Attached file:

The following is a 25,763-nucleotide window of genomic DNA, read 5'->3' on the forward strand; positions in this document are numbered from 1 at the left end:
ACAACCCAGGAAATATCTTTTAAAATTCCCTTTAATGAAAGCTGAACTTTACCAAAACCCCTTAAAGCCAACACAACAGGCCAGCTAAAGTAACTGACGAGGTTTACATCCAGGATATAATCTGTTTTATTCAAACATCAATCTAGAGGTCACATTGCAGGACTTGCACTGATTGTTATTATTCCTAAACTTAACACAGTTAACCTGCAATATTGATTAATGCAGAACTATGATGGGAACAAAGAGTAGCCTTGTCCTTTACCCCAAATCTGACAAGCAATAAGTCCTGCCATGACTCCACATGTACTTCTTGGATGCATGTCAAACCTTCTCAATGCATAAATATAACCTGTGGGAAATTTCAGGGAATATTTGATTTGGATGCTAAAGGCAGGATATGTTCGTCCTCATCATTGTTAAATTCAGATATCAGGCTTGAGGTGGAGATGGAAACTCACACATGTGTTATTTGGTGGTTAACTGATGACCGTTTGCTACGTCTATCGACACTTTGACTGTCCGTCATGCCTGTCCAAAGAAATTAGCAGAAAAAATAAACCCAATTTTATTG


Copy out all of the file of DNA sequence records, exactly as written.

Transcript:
The following is a 25,763-nucleotide window of genomic DNA, read 5'->3' on the forward strand; positions in this document are numbered from 1 at the left end:
ACAACCCAGGAAATATCTTTTAAAATTCCCTTTAATGAAAGCTGAACTTTACCAAAACCCCTTAAAGCCAACACAACAGGCCAGCTAAAGTAACTGACGAGGTTTACATCCAGGATATAATCTGTTTTATTCAAACATCAATCTAGAGGTCACATTGCAGGACTTGCACTGATTGTTATTATTCCTAAACTTAACACAGTTAACCTGCAATATTGATTAATGCAGAACTATGATGGGAACAAAGAGTAGCCTTGTCCTTTACCCCAAATCTGACAAGCAATAAGTCCTGCCATGACTCCACATGTACTTCTTGGATGCATGTCAAACCTTCTCAATGCATAAATATAACCTGTGGGAAATTTCAGGGAATATTTGATTTGGATGCTAAAGGCAGGATATGTTCGTCCTCATCATTGTTAAATTCAGATATCAGGCTTGAGGTGGAGATGGAAACTCACACATGTGTTATTTGGTGGTTAACTGATGACCGTTTGCTACGTCTATCGACACTTTGACTGTCCGTCATGCCTGTCCAAAGAAATTAGCAGAAAAAATAAACCCAATTTTATTG